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Governance is the act of governing or administrating something. By far the most common form of governance is that of an organization. A system of governance is therefore generally a type of organizational system. For example, a society uses an organizational system to govern a public community. A company uses an organizational system to govern its own internal community.

A system for organizational governance exists as a meta-decision system. In other words, it is not just a means by which the organization makes decisions, it is the means by which the organization makes decisions about decision-making.

Within this context, a governance system:

  • places constraints on decisions
  • determines who has responsibility and authority to make decisions
  • establishes constraints and parameters that control, guide, or influence decisions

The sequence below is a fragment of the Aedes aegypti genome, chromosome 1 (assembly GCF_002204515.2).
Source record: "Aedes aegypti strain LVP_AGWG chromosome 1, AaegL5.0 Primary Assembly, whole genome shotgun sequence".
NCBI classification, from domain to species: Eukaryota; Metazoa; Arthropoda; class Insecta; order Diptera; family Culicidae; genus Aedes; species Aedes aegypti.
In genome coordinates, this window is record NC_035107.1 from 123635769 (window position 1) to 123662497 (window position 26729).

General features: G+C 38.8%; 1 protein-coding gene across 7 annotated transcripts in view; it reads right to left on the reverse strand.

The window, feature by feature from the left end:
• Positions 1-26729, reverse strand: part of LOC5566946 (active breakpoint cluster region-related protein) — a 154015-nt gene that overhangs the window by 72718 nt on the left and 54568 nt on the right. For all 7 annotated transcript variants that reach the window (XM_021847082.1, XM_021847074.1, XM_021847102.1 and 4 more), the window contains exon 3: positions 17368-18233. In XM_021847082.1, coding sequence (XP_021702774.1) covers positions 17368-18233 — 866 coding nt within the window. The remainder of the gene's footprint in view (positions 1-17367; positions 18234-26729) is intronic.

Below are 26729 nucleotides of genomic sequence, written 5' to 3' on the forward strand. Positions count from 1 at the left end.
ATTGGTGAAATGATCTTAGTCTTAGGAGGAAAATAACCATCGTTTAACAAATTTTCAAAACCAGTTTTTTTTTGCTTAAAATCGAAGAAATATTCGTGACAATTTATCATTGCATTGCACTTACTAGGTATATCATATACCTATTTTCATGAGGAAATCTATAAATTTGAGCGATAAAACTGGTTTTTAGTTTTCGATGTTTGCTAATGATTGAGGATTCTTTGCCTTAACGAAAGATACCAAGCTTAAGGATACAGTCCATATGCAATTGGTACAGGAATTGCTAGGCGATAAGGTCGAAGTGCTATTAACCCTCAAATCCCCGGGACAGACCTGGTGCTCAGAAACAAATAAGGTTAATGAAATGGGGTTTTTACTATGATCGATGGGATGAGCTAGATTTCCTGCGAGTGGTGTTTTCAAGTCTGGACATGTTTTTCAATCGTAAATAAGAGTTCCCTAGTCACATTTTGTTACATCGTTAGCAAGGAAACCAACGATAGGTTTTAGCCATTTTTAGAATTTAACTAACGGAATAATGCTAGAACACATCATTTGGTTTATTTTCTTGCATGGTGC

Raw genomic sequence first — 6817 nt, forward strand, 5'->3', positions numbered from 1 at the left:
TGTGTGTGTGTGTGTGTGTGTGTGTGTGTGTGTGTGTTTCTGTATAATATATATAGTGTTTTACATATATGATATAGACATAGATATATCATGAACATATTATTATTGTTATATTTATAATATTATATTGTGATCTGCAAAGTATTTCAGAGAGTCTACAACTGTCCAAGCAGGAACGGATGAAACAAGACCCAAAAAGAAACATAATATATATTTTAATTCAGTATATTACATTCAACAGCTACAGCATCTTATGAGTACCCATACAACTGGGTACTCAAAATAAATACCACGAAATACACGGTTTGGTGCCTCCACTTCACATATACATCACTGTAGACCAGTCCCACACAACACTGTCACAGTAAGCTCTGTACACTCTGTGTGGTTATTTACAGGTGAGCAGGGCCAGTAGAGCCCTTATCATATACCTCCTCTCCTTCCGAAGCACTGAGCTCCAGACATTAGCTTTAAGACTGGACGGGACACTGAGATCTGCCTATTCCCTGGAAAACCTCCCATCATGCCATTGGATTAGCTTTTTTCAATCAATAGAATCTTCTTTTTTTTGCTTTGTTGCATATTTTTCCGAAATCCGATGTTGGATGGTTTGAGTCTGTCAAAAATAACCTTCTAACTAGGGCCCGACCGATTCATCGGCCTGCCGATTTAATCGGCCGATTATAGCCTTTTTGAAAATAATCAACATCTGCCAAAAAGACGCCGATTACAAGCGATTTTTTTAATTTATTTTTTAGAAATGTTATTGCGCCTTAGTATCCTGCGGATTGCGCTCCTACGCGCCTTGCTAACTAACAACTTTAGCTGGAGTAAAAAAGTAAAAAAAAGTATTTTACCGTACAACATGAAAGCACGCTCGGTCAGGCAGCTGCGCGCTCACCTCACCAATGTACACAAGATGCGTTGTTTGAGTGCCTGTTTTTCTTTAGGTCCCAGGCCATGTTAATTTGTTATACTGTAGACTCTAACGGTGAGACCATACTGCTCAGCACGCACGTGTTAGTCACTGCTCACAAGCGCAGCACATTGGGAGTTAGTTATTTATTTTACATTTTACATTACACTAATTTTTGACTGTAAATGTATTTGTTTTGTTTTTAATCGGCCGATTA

• prescribes consequences for non-compliance

At the highest level in society, governance is established by a constitution. Within a company, it may be declared in the form of a business charter. Founding documents such as these establish a parent level of authority and constraints from which all other decision-making authorities and structures are derived. At deeper levels within the organization, a governance system can further influence the definition of policies, standards, and processes that guide and control day-to-day decision-making activities.

A good system of governance helps the members of an organization carry out responsibilities in a manner supportive of the organization's business goals and vision. It mitigates conflict by clearly defining responsibilities and assignments of authority, and further reduces ambiguity by articulating constraints and parameters in practical forms (such as rules and decision guidelines). It also helps balance tactical and strategic goals by expressing the intents and purposes of its rules.